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Dealing With Employee Disturbances

By: Ken Austin

Where personality clashes exist within the workplace, coworkers are almost invariably aware of it.  They can read the body language, sense the anger, and are often openly called upon to take sides.

A single conflict between individuals of any level within the organization can have the effect of spreading a negative atmosphere throughout the entire group.  Questions of right or wrong and good or bad are soon eclipsed by the issue of ''What do I do now?'' 

One possible cause of personality clashes is prejudice.  Racism, sexism, and other forms of discrimination have been with us longer than memory and often precipitate what on the surface appear to be personal differences.  Below are 4 ways in which you can directly communicate with your employees to help resolve the problem:

1.  Once you have asked the employee their side of the story, ask them to say it again.  Do not assume you've understood what the employee has told you.  Document each employee's answers, putting such responses in front of them to ensure the list you've created is complete.  You may ask them ''Is this everything” or “Is there more?"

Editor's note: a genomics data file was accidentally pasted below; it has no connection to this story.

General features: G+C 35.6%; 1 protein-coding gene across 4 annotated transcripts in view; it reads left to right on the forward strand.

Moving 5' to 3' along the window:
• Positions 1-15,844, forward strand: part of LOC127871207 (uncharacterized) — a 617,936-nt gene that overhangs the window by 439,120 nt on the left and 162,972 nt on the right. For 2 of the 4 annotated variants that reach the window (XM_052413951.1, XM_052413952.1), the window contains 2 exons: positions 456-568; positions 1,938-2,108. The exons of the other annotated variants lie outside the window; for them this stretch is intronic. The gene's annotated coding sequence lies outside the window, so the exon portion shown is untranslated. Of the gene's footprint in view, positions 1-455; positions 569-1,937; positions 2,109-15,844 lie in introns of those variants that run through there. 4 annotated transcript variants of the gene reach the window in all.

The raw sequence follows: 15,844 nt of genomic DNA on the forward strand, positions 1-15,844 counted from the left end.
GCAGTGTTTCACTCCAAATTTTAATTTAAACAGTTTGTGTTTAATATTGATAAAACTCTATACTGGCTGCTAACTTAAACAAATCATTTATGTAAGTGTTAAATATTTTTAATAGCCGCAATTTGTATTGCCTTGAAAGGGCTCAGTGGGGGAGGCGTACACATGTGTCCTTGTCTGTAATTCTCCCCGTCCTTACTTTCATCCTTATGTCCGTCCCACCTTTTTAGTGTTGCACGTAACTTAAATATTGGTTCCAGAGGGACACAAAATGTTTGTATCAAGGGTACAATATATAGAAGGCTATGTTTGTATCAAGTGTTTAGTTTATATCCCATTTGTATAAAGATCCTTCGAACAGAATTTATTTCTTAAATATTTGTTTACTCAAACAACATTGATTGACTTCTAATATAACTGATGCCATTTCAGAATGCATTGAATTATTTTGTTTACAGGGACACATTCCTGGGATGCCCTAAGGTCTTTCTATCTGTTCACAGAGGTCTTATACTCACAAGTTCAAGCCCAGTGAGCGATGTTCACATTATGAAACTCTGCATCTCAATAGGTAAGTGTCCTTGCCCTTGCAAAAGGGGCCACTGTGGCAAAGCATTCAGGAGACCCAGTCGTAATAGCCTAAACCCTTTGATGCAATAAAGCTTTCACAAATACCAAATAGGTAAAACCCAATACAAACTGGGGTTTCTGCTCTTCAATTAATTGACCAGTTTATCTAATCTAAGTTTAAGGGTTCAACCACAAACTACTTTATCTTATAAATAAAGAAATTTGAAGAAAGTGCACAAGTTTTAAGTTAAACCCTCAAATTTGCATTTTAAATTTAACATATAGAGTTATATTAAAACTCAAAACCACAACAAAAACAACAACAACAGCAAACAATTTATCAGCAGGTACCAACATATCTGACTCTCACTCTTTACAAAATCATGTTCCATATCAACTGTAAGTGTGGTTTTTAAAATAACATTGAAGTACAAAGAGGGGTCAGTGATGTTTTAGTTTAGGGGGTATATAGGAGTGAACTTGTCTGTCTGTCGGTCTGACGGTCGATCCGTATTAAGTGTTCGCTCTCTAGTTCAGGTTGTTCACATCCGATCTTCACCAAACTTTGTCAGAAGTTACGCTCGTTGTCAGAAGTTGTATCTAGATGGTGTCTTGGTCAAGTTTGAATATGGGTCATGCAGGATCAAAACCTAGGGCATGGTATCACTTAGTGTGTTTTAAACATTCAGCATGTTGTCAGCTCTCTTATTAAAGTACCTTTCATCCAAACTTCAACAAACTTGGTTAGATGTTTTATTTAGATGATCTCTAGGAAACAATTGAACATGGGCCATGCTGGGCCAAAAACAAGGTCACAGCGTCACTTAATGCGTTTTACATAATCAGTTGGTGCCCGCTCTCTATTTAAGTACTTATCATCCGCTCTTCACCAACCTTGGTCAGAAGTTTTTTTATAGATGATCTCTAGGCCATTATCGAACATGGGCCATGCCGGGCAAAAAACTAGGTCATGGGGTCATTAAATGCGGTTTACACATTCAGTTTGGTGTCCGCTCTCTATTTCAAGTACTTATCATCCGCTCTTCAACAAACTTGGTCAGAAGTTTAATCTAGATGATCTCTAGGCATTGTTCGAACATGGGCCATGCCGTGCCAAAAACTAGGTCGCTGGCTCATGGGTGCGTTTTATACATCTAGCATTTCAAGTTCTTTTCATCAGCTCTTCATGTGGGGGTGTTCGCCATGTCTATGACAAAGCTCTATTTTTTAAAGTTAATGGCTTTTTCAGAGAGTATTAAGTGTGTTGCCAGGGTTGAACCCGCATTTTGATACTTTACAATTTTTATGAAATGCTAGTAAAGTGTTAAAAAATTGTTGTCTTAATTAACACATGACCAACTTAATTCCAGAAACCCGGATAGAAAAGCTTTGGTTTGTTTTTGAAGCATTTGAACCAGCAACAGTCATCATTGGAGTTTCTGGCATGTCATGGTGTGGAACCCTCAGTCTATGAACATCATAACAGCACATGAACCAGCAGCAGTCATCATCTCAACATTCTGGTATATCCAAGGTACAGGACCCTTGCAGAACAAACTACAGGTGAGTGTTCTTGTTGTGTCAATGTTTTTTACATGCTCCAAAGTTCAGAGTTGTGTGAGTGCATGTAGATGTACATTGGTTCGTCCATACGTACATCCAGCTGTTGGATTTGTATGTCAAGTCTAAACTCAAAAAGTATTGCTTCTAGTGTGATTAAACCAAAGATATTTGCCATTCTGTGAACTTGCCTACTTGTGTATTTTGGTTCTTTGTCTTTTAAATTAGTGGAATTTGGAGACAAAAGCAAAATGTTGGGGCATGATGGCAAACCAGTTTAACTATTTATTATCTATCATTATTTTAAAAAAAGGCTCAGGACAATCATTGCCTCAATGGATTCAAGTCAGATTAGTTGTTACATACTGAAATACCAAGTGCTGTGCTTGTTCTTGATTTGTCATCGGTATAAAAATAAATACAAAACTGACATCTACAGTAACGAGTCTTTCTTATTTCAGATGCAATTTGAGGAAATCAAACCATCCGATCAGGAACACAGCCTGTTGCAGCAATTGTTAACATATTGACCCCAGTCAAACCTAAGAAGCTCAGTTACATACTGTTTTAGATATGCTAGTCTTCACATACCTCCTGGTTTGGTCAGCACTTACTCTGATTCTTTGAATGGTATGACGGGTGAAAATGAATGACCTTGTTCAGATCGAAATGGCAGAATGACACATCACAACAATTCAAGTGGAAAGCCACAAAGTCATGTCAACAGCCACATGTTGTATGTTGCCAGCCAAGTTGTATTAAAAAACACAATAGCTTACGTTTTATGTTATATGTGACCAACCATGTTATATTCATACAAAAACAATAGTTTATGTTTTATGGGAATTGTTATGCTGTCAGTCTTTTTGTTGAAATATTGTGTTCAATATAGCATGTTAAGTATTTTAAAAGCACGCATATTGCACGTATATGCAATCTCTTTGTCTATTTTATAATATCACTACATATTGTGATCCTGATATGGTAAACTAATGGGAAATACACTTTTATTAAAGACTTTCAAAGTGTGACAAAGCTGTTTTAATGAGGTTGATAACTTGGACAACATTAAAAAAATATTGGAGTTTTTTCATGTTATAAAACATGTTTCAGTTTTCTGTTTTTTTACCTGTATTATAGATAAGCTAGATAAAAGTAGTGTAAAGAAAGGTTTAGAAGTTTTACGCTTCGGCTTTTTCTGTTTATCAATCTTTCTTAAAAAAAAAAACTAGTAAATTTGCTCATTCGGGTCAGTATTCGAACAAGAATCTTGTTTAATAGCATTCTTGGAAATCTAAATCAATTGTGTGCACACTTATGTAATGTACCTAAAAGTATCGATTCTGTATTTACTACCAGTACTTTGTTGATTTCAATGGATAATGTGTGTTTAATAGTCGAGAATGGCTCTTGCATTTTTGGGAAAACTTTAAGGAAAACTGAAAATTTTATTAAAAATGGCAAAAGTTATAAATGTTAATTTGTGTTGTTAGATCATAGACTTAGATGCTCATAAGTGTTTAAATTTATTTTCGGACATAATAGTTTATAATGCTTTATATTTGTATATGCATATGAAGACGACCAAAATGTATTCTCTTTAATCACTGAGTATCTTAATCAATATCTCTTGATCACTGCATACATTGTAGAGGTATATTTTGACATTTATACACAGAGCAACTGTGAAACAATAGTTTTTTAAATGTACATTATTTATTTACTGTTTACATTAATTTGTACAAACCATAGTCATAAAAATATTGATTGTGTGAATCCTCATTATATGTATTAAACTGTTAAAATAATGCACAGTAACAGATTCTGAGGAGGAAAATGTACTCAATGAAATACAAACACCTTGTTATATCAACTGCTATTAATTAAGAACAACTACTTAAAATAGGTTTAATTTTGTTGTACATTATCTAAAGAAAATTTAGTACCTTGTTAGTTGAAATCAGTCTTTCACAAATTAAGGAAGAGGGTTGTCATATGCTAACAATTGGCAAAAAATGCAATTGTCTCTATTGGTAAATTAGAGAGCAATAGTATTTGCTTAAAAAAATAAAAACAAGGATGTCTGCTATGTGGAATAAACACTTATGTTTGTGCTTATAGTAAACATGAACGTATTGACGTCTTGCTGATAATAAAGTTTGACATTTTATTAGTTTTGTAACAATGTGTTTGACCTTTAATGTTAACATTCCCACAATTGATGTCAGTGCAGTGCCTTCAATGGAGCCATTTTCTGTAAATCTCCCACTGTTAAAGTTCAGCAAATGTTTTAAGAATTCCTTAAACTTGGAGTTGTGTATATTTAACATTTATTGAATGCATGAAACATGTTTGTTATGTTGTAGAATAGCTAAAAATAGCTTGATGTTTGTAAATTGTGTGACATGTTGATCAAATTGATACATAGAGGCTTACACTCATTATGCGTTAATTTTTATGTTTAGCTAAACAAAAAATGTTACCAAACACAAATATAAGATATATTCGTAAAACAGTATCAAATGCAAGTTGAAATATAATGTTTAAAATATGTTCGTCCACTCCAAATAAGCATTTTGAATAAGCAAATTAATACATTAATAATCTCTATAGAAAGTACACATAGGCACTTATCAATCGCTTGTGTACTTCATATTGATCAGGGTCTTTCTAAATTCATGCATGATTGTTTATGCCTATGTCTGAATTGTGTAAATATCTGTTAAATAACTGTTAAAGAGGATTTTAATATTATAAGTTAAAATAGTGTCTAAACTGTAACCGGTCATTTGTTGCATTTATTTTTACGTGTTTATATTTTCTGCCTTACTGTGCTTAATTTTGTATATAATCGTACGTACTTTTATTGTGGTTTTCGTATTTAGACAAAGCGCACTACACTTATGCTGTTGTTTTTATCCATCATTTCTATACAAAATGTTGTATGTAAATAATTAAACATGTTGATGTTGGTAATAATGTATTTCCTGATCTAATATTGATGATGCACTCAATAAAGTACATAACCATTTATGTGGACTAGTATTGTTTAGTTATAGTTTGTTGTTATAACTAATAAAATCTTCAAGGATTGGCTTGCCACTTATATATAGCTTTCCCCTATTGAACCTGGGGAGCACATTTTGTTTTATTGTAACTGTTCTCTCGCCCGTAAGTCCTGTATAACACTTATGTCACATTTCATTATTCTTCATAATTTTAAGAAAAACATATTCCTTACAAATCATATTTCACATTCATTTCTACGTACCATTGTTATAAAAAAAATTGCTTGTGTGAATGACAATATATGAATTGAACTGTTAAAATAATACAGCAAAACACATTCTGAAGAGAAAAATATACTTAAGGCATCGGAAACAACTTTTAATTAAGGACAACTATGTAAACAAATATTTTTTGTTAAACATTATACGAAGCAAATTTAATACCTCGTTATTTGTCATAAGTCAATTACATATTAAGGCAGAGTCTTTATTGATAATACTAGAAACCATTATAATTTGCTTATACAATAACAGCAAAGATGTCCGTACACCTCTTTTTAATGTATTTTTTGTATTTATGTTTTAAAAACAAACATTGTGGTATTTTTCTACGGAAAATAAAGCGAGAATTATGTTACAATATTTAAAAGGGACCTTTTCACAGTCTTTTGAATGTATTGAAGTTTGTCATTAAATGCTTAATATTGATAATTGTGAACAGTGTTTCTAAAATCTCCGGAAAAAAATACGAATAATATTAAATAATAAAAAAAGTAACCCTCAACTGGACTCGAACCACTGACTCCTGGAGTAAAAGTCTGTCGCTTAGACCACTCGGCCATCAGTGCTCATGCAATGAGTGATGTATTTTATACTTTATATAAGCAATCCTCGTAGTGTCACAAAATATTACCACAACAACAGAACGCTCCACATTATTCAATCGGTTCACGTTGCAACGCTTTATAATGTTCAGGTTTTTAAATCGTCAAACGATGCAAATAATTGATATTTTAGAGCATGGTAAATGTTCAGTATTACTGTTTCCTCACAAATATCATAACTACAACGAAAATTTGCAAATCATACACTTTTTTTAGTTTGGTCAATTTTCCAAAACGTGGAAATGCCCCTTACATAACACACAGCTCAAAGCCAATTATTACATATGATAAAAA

2.  If the input you gathered about the problem seem anchored in vague generalizations and/or recriminations, you're probably managing a case involving ''oil and water."  In these matters, professional mediators or conciliators are the most likely sources for resolving the conflict.  Where the employee's input of the situation point to specific job behaviors and/or incidents, you may be able to resolve the matter yourself.

3.  Look to the work processes that bring the employees together in ways that spawn disagreement and see how they can be modified.  Perhaps the employees themselves can propose process changes that will go a long way toward resolving their own problems.  Asking each employee, ''Can you live with this?" and, ''Will this help?" may be the best you can do for now.

4.  Be consistent. If you yourself are involved in a personality clash, we suggest you seek outside facilitation as well.  This could be accomplished through an EAP, a human resources professional, a professional mediator, or a more senior manager.

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About the Author:

Ken Austin runs a website devoted to Motivation, Self Improvement and Leadership. Visit us now to learn more about leadership qualities.


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